The family of missing Melbourne man Tej Chitnis is appealing for any information about his whereabouts as National Missing Person Week begins.
More than a year after Tej Chitnis disappeared without a trace, his family say they continue to hold hope that he's still out there.
Chitnis, who went missing in April 2016, is one of the faces of National Missing Persons Week, which launched on Sunday.
Near Melbourne's Queen Victoria Market, there's a mural of Chitnis, which was curated by charity group the Missing Persons Advocacy Network and serves as a reminder about the more than 2,000 people who are categorised as long-term missing.
Each year, a total of about 38,000 Australians are reported missing, two thirds are under the age of 18. Most are found between 48 hours and a week after they're reported missing.
'It's a constant nightmare'
It was April 26, 2016 when Tej Chitnis, then 21 years old, didn't show for his father's 60th birthday.
He told his parents, Jayant and Reva, not to leave for the party without him.
"The fact that he didn't turn up really raised the hackles, it was unheard of," Mr Chitnis says.
"It was a big celebratory dinner. My older son was going to go away to Africa to do some volunteer work for three months. So it was kind of a combined celebration, a going away get together for him, and my 60th birthday."
And so begun the family's desperate search for clues.
On the day he went missing, his phone pinged near Healesville, east of Melbourne, where his car, a silver Volkswagen Golf registration TTF517, was captured by CCTV footage.
Despite a Facebook campaign to find him, there's been no trace since.
“It's a nightmare," Mrs Chitnis says.
"It's a constant nightmare. It's the not knowing that's the nightmare."
Mr Chitnis describes the disappearance as a "big hole" that "keeps getting bigger", and you "try to numb it, try to get to work, but it's not easy".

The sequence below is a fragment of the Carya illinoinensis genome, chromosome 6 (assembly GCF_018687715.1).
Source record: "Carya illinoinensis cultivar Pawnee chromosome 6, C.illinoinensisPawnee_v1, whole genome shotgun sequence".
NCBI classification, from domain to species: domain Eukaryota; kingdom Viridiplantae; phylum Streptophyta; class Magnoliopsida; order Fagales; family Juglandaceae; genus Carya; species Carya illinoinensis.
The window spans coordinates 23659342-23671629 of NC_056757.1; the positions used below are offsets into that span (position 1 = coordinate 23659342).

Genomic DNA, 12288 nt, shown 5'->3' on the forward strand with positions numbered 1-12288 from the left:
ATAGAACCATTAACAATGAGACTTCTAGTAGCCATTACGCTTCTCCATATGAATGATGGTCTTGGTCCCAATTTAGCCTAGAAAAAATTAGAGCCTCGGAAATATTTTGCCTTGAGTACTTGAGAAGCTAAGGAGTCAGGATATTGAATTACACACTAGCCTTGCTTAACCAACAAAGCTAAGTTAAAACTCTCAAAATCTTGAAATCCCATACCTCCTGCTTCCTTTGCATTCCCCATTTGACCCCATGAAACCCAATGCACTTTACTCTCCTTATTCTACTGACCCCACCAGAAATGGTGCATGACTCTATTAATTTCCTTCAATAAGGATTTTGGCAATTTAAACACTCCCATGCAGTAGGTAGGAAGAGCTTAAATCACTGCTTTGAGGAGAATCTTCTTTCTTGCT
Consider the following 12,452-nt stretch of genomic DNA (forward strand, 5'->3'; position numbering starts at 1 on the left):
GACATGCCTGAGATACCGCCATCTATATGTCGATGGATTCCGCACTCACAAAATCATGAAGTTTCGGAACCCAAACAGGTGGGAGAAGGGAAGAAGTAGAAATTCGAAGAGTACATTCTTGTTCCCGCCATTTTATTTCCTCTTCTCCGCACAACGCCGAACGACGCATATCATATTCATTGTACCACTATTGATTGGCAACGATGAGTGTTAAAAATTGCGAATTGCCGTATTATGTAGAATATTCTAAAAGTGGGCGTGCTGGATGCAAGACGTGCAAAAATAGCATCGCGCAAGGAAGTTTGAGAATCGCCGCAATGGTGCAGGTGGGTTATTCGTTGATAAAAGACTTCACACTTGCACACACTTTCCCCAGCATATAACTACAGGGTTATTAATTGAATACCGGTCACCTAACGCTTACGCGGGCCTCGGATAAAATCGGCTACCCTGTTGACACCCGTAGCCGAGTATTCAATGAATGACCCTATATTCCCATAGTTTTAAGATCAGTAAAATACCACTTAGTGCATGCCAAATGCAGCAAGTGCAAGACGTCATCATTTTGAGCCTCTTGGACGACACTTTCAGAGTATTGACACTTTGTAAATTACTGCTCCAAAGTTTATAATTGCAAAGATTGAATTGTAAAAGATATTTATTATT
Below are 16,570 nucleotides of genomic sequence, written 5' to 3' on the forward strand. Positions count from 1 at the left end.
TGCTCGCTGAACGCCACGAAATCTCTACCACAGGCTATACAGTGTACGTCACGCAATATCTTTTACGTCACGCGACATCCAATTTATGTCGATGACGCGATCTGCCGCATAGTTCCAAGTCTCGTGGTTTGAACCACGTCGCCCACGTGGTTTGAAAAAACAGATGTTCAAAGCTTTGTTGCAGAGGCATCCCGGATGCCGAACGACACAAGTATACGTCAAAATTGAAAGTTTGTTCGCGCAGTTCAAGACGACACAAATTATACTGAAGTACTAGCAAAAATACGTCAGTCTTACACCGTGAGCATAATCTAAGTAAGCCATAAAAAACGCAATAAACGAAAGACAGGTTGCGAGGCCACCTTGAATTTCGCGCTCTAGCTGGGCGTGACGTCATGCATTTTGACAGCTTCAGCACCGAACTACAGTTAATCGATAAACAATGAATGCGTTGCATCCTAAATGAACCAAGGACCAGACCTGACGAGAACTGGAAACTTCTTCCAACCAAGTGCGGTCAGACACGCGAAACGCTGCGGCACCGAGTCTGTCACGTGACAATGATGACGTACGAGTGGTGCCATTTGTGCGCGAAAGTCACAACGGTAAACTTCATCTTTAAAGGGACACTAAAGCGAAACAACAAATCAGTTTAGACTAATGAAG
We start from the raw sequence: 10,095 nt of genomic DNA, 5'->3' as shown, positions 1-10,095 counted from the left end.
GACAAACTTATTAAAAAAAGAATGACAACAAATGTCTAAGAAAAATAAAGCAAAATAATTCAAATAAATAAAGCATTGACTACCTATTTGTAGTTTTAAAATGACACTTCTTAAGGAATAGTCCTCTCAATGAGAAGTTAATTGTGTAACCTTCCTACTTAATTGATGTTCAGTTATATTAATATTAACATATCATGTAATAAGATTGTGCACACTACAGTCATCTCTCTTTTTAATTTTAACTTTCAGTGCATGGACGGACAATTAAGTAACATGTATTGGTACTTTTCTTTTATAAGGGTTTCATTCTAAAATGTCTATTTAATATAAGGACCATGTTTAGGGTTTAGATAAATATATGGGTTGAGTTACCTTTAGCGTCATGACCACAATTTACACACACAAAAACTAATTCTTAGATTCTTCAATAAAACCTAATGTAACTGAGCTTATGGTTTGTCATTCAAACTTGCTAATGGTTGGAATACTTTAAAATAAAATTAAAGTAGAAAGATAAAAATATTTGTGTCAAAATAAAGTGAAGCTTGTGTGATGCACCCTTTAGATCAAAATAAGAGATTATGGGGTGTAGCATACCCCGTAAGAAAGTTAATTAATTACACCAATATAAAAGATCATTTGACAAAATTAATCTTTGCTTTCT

Shortly after his disappearance, his parents learned that Tej had not attended his health sciences course at Deakin University for more than a year.
Mrs Chitnis says that information provided the family with with 'false hope'.
"Probably came as a relief to us, even though we're 'Indian parents', it came as a relief to us, to think, OK that's the reason he might have run away, kind of thing, when we found out.”
Chitnis missed his father's 60th and 61st birthdays, but his family say they still hold hope he will return home for the others.
"We love him, and it's OK to be away, just let us know that you're OK," Mrs Chitnis says.
Mr Chitnis adds: "If he's not ready to come back, it's OK. He can just tell us, I'm alright, I'll get back to you, whenever, it's fine with us. We want him to be OK wherever he is."
Australian Federal Police National Coordinator of Missing Persons Marina Simoncini says authorities are seeking help from the public to locate missing persons.
"We have seen cases of long-term missing persons in each state and territory, (in) Victoria and New South Wales of late, where people that have been missing for more than 30 years have been found," she told SBS World News.
Ms Simoncini says there are several reasons people may go missing.
"It could be simple miscommunication or misadventure, where police would launch a search-and-rescue operation," she says.
"It could be that they've legitimately escaped from violent situations, it could be drug or alcohol abuse, and in the most extreme of circumstances, they may have become a victim of crime."
For more information about the "Unmissables" campaign, visit the Missing Persons Advocacy Network website www.mpan.com.au